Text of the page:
Embrace Your Minus
Always bring your “A” Game. Know when to be the “Minus.”
What the hell does this mean? Who wants to be a Minus? Doesn’t everyone want to be a plus?
And sometimes it is important, even necessary, to be the Minus. Let me explain.
First, I think it is important to make clear that “A Game” individuals and “Type A” individuals have characteristics that overlap…extensively. Both are generally known to be knowledgeable, organized and prepared. Type A’s are also known to be direct, unyielding and curt. A Game individuals are, arguably, a bit less rigid. Sometimes, they are charming, accommodating and pleasant. Other times, they cannot be differentiated from the Type A group.
Looking more closely at those who bring their A Game, in addition to being knowledgeable, organized and prepared, these folks also possess the following traits:
Yes, an overarching confidence is woven through all of these traits, and no, these folks are never described as wilting violets. With all of the above noted, it is understandable why “A Game” individuals are highly sought.
Taking all of this into account, why would anyone want to be a Minus? To that very good question, I have the following answer: when a person embraces his or her Minus, he or she practices the aforementioned skills by merging strengths with knowledge and wisdom. To be more specific, a Minus routinely operates by doing the following:
1. Never needing to be the center of attention.
Understanding that the goal is not to be on stage, but to close the deal, or complete the task, is understood by the Minus. Removing him or herself from the equation will always occur to achieve the goal.
2. Listening to everything.
They listen to what everyone says, no matter that person’s level of experience. Much can be learned about another, or about a situation, simply by listening.
3. Knowing when not to speak.
They have learned that it is incredibly important to know when not to speak.
4. Communicating with respect, professionalism and knowledge.
The Minus can deal with unreasonable people in a professional and respectful manner. They are always careful when they communicate, and will admit if they do not have the answer.
5. Are acquainted with every detail.
The devil is in the details, a fact Minuses have usually learned the hard way. It follows that the details can change how a situation is handled, and how it is resolved.
6. During negotiations, they are persistent and patient, but not pushy.
Minuses know when to push an issue, when to keep pressure on an issue, and how to relay that issue without pounding it to death.
7. Never sidestep the hard conversations.
However difficult, they never shirk this responsibility.
8. Will take responsibility for their own actions and the actions taken by those who work for them.
Minuses understand that they are the leaders, so all mistakes fall to them. Taking responsibility is never in question. However, they never play the role of martyr.
9. Ethics and morals are never traded.
To the Minus, these are not tradable commodities. They will not trade their moral or ethical compass to close a deal or win a case.
Overall, the distinction between the “Type A” and the “A Minus” is, arguably, temperament. The Minus has all the Type A skills, and the temperament to lead and/or close a deal without needing to be in the spotlight.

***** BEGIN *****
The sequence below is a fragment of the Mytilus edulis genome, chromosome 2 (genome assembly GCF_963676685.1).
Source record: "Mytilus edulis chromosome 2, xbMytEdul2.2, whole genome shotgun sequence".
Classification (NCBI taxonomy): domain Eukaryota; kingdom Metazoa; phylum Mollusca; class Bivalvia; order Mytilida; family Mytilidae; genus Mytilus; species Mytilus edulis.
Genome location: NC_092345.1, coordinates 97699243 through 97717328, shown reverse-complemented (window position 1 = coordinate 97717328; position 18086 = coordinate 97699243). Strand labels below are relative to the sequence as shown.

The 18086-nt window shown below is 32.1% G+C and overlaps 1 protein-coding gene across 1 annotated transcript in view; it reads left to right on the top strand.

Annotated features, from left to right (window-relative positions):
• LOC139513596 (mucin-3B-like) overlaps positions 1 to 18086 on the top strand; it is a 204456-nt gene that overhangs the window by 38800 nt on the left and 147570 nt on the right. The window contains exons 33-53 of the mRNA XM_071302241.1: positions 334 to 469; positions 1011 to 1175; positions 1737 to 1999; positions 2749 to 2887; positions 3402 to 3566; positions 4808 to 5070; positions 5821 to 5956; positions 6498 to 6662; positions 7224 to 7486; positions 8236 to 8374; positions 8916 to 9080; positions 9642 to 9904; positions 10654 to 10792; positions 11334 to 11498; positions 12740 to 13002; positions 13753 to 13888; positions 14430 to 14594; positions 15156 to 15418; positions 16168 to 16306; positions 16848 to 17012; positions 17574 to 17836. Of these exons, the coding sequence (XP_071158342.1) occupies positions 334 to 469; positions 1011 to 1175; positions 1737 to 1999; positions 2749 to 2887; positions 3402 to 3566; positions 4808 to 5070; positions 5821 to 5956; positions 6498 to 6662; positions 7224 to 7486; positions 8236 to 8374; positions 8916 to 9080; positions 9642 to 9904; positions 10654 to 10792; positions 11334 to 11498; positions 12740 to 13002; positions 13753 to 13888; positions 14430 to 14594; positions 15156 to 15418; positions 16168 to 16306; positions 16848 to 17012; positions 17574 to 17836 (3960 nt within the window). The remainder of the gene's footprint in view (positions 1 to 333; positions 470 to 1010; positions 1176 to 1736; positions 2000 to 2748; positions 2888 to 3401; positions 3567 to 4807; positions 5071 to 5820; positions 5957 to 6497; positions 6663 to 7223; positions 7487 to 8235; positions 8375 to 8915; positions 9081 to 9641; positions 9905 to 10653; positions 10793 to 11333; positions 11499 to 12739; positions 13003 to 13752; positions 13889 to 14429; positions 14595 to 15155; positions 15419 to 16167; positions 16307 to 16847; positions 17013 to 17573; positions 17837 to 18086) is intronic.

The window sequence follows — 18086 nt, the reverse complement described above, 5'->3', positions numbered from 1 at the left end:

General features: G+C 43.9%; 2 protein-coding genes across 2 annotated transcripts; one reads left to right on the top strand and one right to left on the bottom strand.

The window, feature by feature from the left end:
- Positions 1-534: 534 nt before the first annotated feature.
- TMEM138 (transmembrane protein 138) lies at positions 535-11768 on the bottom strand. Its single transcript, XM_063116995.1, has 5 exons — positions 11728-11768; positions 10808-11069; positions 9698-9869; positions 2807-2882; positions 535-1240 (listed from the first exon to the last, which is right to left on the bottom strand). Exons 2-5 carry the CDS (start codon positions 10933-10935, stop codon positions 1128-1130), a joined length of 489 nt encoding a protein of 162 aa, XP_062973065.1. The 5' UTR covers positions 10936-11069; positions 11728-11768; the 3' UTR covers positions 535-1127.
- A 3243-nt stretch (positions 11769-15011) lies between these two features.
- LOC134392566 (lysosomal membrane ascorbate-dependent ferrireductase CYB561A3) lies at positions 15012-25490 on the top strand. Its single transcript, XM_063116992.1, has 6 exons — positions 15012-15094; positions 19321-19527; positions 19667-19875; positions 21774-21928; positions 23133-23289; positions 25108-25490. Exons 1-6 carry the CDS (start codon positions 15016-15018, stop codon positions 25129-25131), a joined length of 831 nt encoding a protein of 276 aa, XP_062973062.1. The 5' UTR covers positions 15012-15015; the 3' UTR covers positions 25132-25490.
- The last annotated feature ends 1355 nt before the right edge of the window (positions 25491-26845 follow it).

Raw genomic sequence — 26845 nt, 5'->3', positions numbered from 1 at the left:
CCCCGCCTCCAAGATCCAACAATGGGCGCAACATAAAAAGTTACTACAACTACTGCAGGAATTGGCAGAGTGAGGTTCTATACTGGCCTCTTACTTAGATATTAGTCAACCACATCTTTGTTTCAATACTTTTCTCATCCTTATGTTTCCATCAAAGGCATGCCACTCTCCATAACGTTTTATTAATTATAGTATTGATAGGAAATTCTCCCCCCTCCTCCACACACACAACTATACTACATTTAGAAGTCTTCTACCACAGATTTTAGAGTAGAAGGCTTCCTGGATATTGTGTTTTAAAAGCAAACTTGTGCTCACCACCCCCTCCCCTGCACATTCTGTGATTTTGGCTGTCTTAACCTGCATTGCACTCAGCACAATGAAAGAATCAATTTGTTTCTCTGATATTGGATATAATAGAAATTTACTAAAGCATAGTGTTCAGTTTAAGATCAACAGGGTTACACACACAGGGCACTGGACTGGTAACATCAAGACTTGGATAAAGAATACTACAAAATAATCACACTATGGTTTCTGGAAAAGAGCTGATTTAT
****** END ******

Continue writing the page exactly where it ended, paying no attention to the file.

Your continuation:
So, embrace your Minus. It is your greatest asset.
Moments and Memories
Many years ago, before marriage and motherhood, I lived in an old building on 71stStreet in Manhattan. It was a walk up. I lived on the third floor. My forever friend lived on the first floor, which is how I got into the building. Our other forever friend moved in on the fourth floor. As the building had only eight apartments, it felt a bit like a continual episode of Friends for the two years we lived together. Having met in kindergarten, by the time we graduated from high school, we had shared many secrets, spent hours laughing and crying, had more inside jokes than I can count. To then get a chance to live in the same building when we were single and in our early 30’s was a blessing.
“Peach” (fourth floor) and I moved into the building in the fall of 2003. That December, we had a Christmas party across the three apartments. We invited all our neighbors and our friends. When my parents arrived, my mom gave me funny Christmas hand towels to share with Peach and “LD”. Lois (my mom) had a great sense of humor, as you can see from the messages here.
This weekend, I got my act together and transitioned the house from Thanksgiving to Christmas (no judgment … I realize I am a bit behind the curve this year). When I found the hand towels, I smiled. So many good memories are triggered each time I look at these. I can see my mom’s face as she handed these towels to me, her wry smile abundantly evident. I remember Peach making her famous hotdogs in ketchup for the party, and having a full pot of the same on the stove at the end of the night. I remember getting LD’s Christmas tree in the door shortly prior to the party, using our “tree gloves.” I remember the snow storm that almost caused us to cancel the party.
Peach moved out in 2005 after she got engaged. LD and I remained in the building for many more years, eventually moving on after we both married. My mom died in 2008. Peach died of breast cancer in 2018.
We cannot stop time. We cannot stop change. What we can do is enjoy the moment, because every moment will become a memory. Many of those moments will become memories you treasure. This is the true gift of Christmas. As time passes, it isn’t the physical gifts you’ll remember. Rather, it will be the laughter you shared, the people who showed up, the way you felt that will remain with you.